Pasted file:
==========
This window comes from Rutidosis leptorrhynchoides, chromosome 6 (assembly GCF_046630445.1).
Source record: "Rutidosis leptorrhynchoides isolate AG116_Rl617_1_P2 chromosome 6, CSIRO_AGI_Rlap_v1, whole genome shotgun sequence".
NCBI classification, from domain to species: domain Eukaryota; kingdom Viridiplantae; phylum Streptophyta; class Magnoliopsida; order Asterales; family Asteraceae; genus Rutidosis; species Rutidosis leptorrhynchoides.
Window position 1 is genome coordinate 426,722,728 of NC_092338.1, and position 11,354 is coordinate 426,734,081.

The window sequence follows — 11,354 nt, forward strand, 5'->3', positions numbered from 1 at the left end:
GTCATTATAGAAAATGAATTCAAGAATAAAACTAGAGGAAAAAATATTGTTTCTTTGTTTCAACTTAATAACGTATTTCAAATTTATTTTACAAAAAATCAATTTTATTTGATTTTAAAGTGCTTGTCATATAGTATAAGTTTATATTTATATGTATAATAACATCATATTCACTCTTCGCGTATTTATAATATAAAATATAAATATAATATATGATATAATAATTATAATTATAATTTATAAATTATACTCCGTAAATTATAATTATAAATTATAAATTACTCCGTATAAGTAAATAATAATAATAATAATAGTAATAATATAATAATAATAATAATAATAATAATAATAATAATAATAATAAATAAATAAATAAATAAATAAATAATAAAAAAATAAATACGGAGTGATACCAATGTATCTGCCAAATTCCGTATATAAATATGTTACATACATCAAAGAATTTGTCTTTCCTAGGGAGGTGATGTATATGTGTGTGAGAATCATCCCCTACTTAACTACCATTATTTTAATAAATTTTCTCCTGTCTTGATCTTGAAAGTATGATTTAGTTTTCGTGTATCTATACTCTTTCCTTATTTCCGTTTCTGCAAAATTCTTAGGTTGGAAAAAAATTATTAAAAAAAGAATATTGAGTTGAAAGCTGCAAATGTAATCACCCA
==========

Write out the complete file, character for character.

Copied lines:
This window comes from Rutidosis leptorrhynchoides, chromosome 6 (assembly GCF_046630445.1).
Source record: "Rutidosis leptorrhynchoides isolate AG116_Rl617_1_P2 chromosome 6, CSIRO_AGI_Rlap_v1, whole genome shotgun sequence".
NCBI classification, from domain to species: domain Eukaryota; kingdom Viridiplantae; phylum Streptophyta; class Magnoliopsida; order Asterales; family Asteraceae; genus Rutidosis; species Rutidosis leptorrhynchoides.
Window position 1 is genome coordinate 426,722,728 of NC_092338.1, and position 11,354 is coordinate 426,734,081.

The window sequence follows — 11,354 nt, forward strand, 5'->3', positions numbered from 1 at the left end:
GTCATTATAGAAAATGAATTCAAGAATAAAACTAGAGGAAAAAATATTGTTTCTTTGTTTCAACTTAATAACGTATTTCAAATTTATTTTACAAAAAATCAATTTTATTTGATTTTAAAGTGCTTGTCATATAGTATAAGTTTATATTTATATGTATAATAACATCATATTCACTCTTCGCGTATTTATAATATAAAATATAAATATAATATATGATATAATAATTATAATTATAATTTATAAATTATACTCCGTAAATTATAATTATAAATTATAAATTACTCCGTATAAGTAAATAATAATAATAATAATAGTAATAATATAATAATAATAATAATAATAATAATAATAATAATAATAATAAATAAATAAATAAATAAATAAATAATAAAAAAATAAATACGGAGTGATACCAATGTATCTGCCAAATTCCGTATATAAATATGTTACATACATCAAAGAATTTGTCTTTCCTAGGGAGGTGATGTATATGTGTGTGAGAATCATCCCCTACTTAACTACCATTATTTTAATAAATTTTCTCCTGTCTTGATCTTGAAAGTATGATTTAGTTTTCGTGTATCTATACTCTTTCCTTATTTCCGTTTCTGCAAAATTCTTAGGTTGGAAAAAAATTATTAAAAAAAGAATATTGAGTTGAAAGCTGCAAATGTAATCACCCA